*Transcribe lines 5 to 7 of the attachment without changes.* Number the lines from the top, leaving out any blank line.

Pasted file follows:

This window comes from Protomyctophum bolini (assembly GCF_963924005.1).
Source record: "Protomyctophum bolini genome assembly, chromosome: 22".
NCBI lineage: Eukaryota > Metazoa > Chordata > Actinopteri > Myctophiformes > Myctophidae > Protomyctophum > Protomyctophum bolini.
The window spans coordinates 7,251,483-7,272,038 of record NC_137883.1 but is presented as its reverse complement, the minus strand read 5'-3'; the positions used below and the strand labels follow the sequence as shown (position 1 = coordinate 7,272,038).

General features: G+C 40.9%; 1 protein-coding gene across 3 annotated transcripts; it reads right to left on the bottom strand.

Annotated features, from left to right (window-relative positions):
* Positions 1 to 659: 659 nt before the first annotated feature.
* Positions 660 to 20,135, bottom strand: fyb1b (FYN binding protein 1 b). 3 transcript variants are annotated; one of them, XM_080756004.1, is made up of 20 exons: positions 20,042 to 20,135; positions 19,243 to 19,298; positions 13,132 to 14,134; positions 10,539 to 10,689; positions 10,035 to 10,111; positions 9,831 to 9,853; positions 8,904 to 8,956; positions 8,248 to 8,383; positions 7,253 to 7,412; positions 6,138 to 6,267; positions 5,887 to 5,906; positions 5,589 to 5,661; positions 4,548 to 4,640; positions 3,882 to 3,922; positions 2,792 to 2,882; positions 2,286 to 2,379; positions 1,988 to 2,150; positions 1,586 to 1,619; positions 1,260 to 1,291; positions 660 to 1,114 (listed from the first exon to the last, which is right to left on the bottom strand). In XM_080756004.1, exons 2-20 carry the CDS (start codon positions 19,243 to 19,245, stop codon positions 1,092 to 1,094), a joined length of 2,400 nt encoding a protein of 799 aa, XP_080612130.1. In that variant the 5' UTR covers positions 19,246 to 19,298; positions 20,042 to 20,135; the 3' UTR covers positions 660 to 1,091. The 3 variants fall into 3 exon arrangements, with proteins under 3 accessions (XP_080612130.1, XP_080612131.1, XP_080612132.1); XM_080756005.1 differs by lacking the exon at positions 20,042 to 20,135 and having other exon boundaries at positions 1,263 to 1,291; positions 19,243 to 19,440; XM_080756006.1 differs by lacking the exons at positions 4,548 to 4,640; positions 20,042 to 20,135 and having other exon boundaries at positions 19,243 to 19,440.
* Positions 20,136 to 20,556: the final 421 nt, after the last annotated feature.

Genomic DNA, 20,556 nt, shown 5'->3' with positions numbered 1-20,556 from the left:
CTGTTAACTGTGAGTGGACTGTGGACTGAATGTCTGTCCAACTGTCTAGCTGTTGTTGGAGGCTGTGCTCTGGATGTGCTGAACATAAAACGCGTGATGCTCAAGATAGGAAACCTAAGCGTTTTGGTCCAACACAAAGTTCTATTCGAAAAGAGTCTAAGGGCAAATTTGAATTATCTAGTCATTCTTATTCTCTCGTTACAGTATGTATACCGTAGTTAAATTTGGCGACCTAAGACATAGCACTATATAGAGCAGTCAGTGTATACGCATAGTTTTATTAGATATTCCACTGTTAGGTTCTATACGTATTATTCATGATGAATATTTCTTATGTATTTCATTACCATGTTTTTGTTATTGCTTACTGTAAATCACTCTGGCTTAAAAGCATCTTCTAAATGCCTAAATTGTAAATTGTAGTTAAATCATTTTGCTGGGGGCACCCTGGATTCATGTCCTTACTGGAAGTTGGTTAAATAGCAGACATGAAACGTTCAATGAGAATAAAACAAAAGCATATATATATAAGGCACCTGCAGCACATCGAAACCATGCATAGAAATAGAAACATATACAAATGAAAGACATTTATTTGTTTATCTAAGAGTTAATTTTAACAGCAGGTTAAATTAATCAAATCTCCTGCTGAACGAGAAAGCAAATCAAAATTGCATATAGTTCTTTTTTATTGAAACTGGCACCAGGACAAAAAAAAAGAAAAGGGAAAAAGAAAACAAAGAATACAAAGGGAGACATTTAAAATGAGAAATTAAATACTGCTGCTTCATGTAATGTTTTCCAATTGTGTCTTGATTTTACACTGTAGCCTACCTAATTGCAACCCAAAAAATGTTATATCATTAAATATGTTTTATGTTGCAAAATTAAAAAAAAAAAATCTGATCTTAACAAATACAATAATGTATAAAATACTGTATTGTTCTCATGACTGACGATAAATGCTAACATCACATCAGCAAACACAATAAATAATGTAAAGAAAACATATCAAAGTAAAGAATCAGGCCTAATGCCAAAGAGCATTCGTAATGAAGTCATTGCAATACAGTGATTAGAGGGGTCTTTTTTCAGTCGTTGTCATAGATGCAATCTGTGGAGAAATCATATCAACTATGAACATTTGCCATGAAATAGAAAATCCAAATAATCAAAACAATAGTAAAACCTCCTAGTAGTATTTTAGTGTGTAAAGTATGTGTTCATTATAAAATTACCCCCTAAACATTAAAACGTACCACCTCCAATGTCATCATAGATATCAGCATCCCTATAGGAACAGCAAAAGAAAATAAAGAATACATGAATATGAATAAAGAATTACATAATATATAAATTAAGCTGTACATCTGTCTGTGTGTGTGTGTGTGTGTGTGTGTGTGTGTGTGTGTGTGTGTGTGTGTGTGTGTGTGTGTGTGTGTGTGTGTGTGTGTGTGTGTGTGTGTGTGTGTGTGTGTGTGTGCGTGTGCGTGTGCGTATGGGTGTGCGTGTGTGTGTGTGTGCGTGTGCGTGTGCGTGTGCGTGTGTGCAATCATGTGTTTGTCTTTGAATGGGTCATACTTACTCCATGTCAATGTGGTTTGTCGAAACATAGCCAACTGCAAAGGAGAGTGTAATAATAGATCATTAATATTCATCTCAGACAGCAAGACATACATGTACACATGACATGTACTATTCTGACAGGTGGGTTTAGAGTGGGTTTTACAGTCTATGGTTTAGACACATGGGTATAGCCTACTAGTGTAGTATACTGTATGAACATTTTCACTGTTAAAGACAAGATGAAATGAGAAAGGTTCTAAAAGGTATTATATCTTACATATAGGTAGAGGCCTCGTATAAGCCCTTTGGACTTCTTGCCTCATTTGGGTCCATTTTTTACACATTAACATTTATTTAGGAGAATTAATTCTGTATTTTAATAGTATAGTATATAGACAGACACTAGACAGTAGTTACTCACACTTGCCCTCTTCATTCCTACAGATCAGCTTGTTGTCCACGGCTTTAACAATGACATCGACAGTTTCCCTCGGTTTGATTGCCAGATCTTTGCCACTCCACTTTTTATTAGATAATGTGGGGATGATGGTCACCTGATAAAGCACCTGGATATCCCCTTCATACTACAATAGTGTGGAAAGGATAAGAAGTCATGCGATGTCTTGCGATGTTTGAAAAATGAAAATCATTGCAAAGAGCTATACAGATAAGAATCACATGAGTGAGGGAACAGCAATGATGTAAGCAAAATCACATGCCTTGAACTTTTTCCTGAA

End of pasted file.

General features: G+C 40.9%; 1 protein-coding gene across 3 annotated transcripts; it reads right to left on the bottom strand.

Annotated features, from left to right (window-relative positions):
* Positions 1 to 659: 659 nt before the first annotated feature.